Lost in translation?

The nuclear deal with Iran is largely considered a success, at least by liberal news outlets.

Aaron Stein, a graduate of the nuclear non-proliferation program at The Middlebury Institute of International Studies at Monterey, is quoted by Vox.com saying:

“When I was doing my non-proliferation training at Monterey, this is the type of inspection regime that we would dream up in our heads,” he said. “We would hope that this would be the way to actually verify all enrichment programs, but thought that would never be feasible.”

Various commentators have also already hailed it as Obama’s biggest foreign policy success.

This all sounds too good to be true. And chances are that it is. I quite enjoyed Saturday’s Dateline London episode. Even though it was not hosted by Gavin Esler, the narrative on the nuclear deal was quite captivating. The deal, as presented by the Americans, sounds quite rosy, indeed. Turns out that the Persian version of the deal looks a bit different.

“The American text claims that Iran has agreed to dismantle the core of the heavy water plutonium plant in Arak. The Iranian text says the opposite. The plant shall remain and be updated and modernized.

In the past two days Kerry and Obama and their apologists have been all over the place claiming that the Iranian nuclear project and its military-industrial offshoots would be put under a kind of international tutelage for 10, 15 or even 25 years. However, the Persian, Italian and French texts contain no such figures.”

Yes, the source of these quotes is NYPost, which is owned by News Corp, which owns Fox News. So one has to take the article with a grain of salt. But it is not just the NYPost which raised concerns. A similar article can be found on the NYTimes website, and it mentions other discrepancies:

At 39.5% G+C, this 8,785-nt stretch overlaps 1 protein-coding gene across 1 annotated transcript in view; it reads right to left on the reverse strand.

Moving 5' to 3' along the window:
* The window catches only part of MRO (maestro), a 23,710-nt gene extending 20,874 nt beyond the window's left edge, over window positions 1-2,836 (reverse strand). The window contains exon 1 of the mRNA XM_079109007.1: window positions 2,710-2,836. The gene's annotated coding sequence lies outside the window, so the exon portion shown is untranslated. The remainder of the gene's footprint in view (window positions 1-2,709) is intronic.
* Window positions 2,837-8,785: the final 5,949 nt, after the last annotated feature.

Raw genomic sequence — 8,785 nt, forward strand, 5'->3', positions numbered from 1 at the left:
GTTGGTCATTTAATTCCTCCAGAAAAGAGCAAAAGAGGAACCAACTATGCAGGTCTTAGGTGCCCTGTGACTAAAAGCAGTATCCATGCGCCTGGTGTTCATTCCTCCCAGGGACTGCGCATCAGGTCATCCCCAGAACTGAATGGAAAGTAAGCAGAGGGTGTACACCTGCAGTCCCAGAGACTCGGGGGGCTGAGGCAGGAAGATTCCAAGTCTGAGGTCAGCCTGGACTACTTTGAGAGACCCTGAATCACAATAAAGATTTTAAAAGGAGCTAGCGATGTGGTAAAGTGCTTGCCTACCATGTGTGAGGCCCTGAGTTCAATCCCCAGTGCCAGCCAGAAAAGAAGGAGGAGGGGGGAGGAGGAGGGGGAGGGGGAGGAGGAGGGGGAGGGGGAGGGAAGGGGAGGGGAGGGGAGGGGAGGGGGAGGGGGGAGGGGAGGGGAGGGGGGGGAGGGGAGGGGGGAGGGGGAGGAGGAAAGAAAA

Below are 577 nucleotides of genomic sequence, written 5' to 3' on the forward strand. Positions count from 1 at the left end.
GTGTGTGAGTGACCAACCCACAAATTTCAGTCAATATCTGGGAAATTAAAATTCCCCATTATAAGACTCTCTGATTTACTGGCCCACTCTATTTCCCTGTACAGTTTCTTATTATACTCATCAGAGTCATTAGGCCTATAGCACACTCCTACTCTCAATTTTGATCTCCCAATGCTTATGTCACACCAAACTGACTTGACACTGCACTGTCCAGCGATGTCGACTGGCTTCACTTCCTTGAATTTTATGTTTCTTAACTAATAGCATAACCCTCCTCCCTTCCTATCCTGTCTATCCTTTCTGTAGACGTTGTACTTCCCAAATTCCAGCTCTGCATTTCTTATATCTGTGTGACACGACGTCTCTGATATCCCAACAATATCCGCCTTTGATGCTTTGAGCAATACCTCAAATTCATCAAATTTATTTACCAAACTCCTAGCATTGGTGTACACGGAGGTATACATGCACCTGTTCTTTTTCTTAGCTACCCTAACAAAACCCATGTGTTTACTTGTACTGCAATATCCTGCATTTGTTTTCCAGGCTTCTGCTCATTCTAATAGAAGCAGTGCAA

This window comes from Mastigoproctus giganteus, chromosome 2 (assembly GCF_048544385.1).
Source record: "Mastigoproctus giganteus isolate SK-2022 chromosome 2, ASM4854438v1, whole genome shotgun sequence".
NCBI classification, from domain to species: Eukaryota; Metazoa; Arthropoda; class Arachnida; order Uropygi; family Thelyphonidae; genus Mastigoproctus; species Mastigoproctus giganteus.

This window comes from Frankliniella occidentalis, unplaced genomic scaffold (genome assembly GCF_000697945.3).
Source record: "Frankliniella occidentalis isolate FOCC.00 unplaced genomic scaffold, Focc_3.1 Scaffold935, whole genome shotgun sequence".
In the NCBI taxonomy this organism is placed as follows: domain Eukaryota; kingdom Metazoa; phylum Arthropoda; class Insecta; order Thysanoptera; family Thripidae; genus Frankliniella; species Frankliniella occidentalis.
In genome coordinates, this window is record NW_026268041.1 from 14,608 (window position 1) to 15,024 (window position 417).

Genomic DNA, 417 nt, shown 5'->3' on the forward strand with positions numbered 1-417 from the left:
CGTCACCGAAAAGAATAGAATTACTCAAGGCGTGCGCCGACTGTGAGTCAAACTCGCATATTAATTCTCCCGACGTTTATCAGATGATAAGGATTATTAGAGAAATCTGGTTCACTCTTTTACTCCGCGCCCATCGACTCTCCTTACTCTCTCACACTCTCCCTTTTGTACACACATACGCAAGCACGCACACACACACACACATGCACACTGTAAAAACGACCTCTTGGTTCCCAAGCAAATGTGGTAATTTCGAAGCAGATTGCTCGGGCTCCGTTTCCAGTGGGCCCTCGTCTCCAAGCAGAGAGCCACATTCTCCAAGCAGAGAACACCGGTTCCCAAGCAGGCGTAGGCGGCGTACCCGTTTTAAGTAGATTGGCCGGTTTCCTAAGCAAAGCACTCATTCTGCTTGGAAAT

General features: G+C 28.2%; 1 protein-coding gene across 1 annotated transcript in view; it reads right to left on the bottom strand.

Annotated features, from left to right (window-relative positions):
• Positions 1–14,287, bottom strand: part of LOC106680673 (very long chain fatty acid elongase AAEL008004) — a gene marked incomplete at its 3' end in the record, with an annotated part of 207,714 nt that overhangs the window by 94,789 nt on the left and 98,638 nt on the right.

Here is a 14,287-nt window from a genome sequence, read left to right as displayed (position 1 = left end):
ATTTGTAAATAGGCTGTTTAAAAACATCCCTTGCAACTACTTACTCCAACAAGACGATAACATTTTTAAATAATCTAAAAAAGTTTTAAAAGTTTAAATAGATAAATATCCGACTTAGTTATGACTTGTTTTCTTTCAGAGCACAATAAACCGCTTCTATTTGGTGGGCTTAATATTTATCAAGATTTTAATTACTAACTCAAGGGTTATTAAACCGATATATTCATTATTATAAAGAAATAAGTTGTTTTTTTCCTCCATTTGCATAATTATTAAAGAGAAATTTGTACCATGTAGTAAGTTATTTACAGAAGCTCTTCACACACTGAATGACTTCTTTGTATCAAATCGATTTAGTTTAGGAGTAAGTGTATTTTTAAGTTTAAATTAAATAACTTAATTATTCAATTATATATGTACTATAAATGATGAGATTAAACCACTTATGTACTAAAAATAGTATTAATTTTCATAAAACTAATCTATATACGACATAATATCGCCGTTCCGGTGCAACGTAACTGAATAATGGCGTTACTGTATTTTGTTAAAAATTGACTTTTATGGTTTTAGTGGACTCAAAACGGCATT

“The American statement says that Iran will be barred from using its advanced centrifuges to produce uranium for at least 10 years. Before those 10 years are up, Iran will be able to conduct some “limited” research on the centrifuges. The Iranian version omits the word “limited.””

“The starkest differences between the American and Iranians accounts concern the pace at which punishing economic sanctions against Iran are to be removed. The Iranian text says that when the agreement is implemented, the sanctions will “immediately” be canceled. American officials have described sanctions relief as more of a step-by-step process tied to Iranian efforts to carry out the accord.”

The problem is that when discrepancies like this exist, some version of the deal is bound to be broken.

http://www.bbc.co.uk/iplayer/episode/b05q1x1h/dateline-london-04042015

http://www.vox.com/2015/4/2/8337347/iran-deal-good/in/8104428

http://www.theguardian.com/world/2015/apr/03/lausanne-nuclear-deal-winners-and-losers

http://nypost.com/2015/04/04/translated-version-of-iran-deal-doesnt-say-what-obama-claims-it-does/

http://www.nytimes.com/2015/04/05/world/middleeast/outline-of-iran-nuclear-deal-sounds-different-from-each-side.html

—–

Update

An episode of Al Jazeera’s about the nuclear deal seems to imply that the agreement was deliberately vague. It’s an interesting perspective: both sides presented contradictory statements about the outcome of the talks, and each side knew that the other side would do that. A rare example of perfect information in the real world.

As neither of them were keen on not reaching an agreement, they concluded that they should both claim victory, at least until they have more time to talk about these issues before the June 30th deadline.

http://www.aljazeera.com/programmes/insidestory/2015/04/iran-nuclear-programme-deal-deal-150410194235117.html

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Lost in translation?

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